- Measure would have required written warnings, graphic images on tobacco products
- Tobacco companies sued, saying the warnings would be costly, damage brand promotion
- In a 2-1 ruling, appeals court panel says the law would violate free speech protections
- In dissent, judge cites "health risks of smoking to adolescent would-be smokers"
A government mandate requiring tobacco companies to place graphic images on their products warning of the dangers of smoking was tossed out Friday by a divided federal appeals court, with the majority saying the requirements were a violation of free speech protections.
The Food and Drug Administration was ordered to immediately revise its rules.
"The First Amendment requires the government not only to state a substantial interest justifying a regulation on commercial speech, but also to show that its regulation directly advances that goal," wrote Judge Janice Rogers Brown. "FDA failed to present any data -- much less the substantial evidence required under the federal law -- showing that enacting their proposed graphic warnings will accomplish the agency's stated objective of reducing smoking rates. The rule thus cannot pass muster" under past court precedent.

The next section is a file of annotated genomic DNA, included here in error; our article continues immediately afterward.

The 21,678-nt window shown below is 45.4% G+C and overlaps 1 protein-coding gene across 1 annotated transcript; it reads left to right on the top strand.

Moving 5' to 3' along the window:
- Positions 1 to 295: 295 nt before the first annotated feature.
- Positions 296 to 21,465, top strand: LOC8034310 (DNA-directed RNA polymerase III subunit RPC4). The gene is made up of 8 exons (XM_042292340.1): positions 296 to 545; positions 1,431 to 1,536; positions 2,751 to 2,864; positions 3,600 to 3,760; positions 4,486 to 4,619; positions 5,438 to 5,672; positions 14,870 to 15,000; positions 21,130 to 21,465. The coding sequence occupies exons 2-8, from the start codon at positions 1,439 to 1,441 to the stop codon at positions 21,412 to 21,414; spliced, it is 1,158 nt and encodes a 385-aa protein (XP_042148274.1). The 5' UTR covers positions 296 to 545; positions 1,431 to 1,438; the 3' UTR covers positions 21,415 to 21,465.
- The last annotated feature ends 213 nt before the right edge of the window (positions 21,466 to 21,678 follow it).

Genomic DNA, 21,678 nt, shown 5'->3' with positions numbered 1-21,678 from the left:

The Family Smoking Prevention and Tobacco Control Act, passed in 2009, would have required nine written warnings such as "Cigarettes are addictive" and "Tobacco smoke causes harm to children." Also included would have been alternating images of a corpse and smoke-infected lungs.
A group of tobacco companies led by R.J. Reynolds and Lorillard had sued, saying the warnings would be cost-prohibitive and would dominate and damage the packaging and promotion of their brands. The legal question was whether the new labeling was purely factual and accurate in nature or was designed to discourage use of the products.